For many years historians assumed that the earliest motion pictures had simply been lost--thrown away, destroyed or simply deteriorated. The first print of Fireman was uncovered in 1944, in the archives of the Pathe newsreel company in France. Historians assumed the Pathe print was the original release, and that it had been a very early example of cross cutting and modern editing. Later, in the 60s and seventies, other versions of the film turned up; the Library of Congress, it turned out, had a large archive of "paperprints" of early films. These were literally paper prints of films, usually about 400 feet long, which film producers had submitted to the Library of Congress in order to establish copyright. It took many years for these paper prints to be restored and turned back into usable film, but the "Paperprint Collection" is now the single best record of early film and has radically revised our understanding of the period. The collection included versions of Life of An American Fireman. which proved conclusively that Porter had released the film using the techniques of "temporal overlap." The collection also included enough examples of the technique in other films to suggest that it was standard practice for early filmmakers.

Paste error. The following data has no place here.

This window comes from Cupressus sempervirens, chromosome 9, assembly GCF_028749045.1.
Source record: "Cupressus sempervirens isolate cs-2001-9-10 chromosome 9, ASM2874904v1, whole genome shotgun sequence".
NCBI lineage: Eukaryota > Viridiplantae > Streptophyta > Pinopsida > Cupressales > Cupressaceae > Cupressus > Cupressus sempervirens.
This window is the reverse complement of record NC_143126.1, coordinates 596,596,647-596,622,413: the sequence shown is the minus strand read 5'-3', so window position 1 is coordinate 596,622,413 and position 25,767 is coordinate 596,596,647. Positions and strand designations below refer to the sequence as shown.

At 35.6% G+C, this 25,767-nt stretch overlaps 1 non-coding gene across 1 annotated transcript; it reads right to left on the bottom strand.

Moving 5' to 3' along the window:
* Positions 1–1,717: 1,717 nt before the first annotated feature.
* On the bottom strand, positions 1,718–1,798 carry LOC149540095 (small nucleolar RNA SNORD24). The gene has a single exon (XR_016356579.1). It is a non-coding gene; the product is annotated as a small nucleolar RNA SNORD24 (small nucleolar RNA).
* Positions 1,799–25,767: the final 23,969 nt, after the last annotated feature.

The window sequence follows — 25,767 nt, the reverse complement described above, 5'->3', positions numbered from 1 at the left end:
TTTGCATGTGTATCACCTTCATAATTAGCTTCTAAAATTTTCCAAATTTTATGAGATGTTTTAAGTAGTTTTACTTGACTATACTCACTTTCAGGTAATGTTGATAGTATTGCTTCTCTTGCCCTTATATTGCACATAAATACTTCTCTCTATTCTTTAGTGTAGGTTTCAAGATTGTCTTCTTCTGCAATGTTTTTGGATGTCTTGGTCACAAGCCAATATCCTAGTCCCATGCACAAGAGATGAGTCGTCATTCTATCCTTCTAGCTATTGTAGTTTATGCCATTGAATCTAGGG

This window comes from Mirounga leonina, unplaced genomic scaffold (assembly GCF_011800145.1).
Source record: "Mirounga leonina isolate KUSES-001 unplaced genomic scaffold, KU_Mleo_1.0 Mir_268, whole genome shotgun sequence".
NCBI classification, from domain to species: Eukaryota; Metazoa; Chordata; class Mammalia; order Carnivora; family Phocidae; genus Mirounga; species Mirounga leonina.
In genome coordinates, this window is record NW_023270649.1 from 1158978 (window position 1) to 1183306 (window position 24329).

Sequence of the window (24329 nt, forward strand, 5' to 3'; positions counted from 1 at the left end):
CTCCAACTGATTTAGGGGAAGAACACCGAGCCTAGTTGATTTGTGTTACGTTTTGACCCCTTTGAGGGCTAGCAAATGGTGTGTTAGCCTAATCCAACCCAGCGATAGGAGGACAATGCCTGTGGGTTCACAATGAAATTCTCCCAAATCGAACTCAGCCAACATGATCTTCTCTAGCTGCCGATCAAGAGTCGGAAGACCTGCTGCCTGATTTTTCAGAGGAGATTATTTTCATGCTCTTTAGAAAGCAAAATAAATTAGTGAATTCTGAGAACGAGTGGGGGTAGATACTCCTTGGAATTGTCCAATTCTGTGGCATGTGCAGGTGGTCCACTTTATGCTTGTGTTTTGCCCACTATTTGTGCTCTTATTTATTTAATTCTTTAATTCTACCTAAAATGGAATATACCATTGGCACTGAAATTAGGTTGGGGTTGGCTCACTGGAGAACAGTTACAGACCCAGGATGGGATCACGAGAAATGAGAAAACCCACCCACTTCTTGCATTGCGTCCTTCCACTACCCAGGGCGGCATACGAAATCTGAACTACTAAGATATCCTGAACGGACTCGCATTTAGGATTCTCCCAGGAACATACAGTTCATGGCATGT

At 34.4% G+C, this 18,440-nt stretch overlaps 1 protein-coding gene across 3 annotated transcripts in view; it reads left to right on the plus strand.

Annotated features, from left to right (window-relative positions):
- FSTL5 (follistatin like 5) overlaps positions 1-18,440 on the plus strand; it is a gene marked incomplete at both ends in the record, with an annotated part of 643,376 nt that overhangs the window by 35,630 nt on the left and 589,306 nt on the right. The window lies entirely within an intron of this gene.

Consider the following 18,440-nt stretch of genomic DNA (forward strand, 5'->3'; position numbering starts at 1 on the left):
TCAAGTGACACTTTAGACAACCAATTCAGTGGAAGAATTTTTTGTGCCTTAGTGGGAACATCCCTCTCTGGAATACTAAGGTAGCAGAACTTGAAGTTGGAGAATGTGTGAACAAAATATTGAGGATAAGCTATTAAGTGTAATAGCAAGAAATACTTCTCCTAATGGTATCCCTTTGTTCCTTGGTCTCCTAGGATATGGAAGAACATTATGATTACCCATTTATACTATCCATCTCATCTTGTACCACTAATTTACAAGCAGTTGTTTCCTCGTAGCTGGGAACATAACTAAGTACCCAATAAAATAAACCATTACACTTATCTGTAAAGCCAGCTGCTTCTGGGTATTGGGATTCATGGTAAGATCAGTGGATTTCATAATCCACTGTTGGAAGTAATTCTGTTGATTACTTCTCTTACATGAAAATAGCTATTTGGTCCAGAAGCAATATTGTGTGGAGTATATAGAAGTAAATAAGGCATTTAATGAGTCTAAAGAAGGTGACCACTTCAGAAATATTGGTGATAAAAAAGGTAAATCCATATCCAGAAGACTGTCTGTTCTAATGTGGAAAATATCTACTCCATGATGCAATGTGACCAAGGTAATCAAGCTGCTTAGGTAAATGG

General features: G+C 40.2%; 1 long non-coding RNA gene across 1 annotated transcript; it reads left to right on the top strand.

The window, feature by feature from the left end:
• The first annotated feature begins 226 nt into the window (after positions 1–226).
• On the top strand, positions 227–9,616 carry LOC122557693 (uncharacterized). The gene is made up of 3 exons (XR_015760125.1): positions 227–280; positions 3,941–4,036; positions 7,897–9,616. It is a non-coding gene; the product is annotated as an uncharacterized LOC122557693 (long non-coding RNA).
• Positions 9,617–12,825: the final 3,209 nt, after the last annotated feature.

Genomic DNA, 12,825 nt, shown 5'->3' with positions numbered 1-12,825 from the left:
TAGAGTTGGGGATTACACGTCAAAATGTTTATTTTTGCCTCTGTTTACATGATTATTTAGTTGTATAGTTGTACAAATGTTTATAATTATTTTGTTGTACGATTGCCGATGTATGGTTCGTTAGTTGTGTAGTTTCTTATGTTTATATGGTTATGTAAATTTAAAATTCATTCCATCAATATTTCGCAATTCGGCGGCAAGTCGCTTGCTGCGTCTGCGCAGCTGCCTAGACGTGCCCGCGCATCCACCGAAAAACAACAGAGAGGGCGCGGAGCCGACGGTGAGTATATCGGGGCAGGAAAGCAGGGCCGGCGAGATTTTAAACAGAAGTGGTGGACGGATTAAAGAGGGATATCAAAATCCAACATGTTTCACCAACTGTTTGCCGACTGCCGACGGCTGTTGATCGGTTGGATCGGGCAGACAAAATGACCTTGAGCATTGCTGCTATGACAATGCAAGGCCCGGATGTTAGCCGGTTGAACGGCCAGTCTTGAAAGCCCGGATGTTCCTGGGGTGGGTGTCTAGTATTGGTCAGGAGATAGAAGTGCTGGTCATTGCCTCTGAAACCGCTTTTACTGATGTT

The best account of Porter and the early years of the movies is found in Charles Musser, Before the Nickelodeon: Edwin S. Porter and the Edison Manufacturing Company (Berkeley: University of California Press 1991) and in a videotape also by Musser, Before the Nickelodeon the early cinema of Edwin S. Porter / Publisher: New York: First-Run Features, [1987]. The footage in this web site comes from the Musser videotape.